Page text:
Setting SMART Goals
A better way to track your progress
What is your vision of success? The image is different for each of us. For one person it's having the corner office, for another it's having a flexible schedule with plenty of time off to be with their kids. But, whatever your dream, setting SMART goals will help you make it come true.
Setting goals is more than making vague statements like, "I will find a new job" or "I will increase my business." It means creating a written plan that includes reasonable and measurable long-term and short-term objectives. It means setting SMART goals.
Lots of coaches and consultants use the SMART acronym to explain goal setting. Each one uses a slightly different set of criteria. In this case, S.M.A.R.T. refers to goals that are Specific, Measurable, Achievable, Realistic and Time Framed.
Specific: Goals need to be something specific. Often we set goals that are so loose, it's nearly impossible to judge whether we hit them or not. For example, a statement like "I will lose weight" is too vague. How will you know if and when you've reached your goal? Saying, " I will lose five pounds this month" is more specific. At the end of the month it will be a simple matter of weights and measures: take your measurements and get on the scale.
Measurable: Goals need to be measurable. For example, many of us want to increase our number of contacts. But, "making new contacts" is an ambiguous statement. A clearer objective is "I will attend four networking events each month and try to connect with one person at each." It's a simple, concrete goal. This makes it easy to see if you hit your target.
Achievable: Goals need to be reasonable and achievable. Nearly everyone has tried to drop a few pounds at one time or another. Often their success or failure depends on setting practical goals. Losing 15 pounds in 30 days is unrealistic (unless you're planning a medical procedure). Losing six to eight pounds in 30 days is reasonable. Don't set yourself up for failure by setting goals that are out of reach.
Realistic: Goals need to be realistic. When we're kids we think we can do anything. As adults we learn that while we can have a lot, we can't have it all at the same time. It's important to honestly evaluate yourself. Do you have the ability and commitment to make your dream come true? Or does it need a little adjustment? For example, you may love to play tennis, but do you have the time, talent and commitment to become a pro? Be honest.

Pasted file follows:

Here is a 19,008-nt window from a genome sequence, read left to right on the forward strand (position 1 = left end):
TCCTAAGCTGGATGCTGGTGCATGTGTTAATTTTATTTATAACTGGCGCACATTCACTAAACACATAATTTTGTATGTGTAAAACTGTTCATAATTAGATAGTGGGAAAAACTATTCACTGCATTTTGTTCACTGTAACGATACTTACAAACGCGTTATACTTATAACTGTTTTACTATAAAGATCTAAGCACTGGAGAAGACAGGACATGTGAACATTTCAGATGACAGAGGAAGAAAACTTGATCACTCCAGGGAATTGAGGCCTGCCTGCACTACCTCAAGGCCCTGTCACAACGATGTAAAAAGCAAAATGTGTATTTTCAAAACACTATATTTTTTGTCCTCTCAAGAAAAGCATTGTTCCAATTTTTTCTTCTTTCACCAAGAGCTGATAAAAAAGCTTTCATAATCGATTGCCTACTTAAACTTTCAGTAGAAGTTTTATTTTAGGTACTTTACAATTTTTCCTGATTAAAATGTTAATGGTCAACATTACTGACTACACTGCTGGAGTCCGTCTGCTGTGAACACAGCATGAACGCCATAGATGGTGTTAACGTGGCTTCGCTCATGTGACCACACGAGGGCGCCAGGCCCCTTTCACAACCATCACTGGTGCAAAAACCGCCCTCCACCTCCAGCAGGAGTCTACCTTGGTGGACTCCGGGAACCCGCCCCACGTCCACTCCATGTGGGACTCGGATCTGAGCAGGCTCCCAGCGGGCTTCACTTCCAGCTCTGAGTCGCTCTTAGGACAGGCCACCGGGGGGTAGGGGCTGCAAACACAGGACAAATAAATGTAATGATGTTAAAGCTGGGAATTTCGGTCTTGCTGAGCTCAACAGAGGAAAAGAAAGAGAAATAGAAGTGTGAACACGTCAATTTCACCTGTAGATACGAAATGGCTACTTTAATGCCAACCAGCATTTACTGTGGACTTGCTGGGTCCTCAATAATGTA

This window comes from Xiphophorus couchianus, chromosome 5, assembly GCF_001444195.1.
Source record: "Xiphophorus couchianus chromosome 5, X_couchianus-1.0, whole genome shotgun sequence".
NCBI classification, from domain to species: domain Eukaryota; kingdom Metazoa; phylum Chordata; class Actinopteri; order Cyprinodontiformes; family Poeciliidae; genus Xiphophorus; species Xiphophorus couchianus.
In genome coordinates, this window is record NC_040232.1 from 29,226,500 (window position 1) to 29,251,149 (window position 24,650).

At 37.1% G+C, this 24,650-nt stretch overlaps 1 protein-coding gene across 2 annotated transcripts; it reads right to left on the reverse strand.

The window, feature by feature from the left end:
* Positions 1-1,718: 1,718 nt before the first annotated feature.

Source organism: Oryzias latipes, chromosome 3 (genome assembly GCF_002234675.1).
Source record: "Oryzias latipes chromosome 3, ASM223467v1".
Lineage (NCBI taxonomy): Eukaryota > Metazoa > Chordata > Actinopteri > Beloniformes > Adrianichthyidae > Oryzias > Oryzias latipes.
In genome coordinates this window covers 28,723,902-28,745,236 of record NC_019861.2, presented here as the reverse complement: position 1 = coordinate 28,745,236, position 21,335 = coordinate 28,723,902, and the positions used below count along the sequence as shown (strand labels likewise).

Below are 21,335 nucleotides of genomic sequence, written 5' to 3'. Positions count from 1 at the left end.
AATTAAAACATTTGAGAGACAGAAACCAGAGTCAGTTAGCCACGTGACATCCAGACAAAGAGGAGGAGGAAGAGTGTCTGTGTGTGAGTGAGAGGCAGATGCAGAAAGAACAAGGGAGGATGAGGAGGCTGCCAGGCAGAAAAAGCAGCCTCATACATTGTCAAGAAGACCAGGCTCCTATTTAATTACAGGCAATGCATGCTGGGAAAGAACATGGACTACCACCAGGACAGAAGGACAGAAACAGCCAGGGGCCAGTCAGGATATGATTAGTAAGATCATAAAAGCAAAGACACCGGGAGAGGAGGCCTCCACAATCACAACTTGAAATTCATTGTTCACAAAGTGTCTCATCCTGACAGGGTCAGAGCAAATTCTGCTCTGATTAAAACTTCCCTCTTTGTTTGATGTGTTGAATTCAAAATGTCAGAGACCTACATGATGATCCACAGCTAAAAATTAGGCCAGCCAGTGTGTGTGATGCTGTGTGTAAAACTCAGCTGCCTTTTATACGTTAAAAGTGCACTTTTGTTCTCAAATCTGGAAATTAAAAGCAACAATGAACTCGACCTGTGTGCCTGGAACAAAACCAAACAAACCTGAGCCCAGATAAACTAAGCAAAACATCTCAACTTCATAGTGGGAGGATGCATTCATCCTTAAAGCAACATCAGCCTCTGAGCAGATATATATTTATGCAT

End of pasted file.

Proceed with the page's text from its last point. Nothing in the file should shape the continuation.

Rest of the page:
Time Framed: Goals need to have a time frame. Having a set amount of time will give your goals structure. For example, many of us want to find a new job or start their own business. Some people spend a lot of time talking about what they want to do, someday. But, without an end date there is no sense of urgency, no reason to take any action today. Having a specific time frame gives you the impetus to get started. It also helps you monitor your progress.
Making it Yours
Setting goals is more than deciding what you want to do. It involves figuring out what you need to do to get where you want to go. And how long it will take you to get there.
Now you know the fundamentals of goal setting. Keep the SMART acronym in mind to help you remember the basics. The next step is translating this process to fit your needs.
Get started today by determining what you want. Once you know what you want you're ready to create your goals. Start with your long-term objectives. These are things you want to accomplish by the end of the year. Next, establish short-term goals. These include monthly, weekly and even daily targets that will move you toward your long-term objectives.
Be careful not to push yourself too hard or too fast. While successful people know you have to stretch your talents to grow, they also know it's important to set reasonable goals. Always be your own best friend. Never set yourself up for failure.
The first step to success is knowing where you want to go. The second step is having a plan to get there. Your goals are your road map. Follow them and you'll be well on your way.
- Eliminate the Negative — A career change checklist
- How To Find A Job You'll Enjoy
- How To Develop More Effective Short-term Goals
- Using S.M.A.R.T Goals for a Job Search
About the Author
Annette Richmond, MA is Founder/Executive Editor of career-intelligence.com. Having changed careers several times, including working as a career coach, she has a unique perspective on career management. When starting career-intelligence.com 10 years ago, her goal was to provide a one-stop online career resource. In addition to running career-intelligence.com, Annette is one of the organizers of the Career Strategies Conference and a recruiter with Baatz Consulting in the digital advertising and marketing space.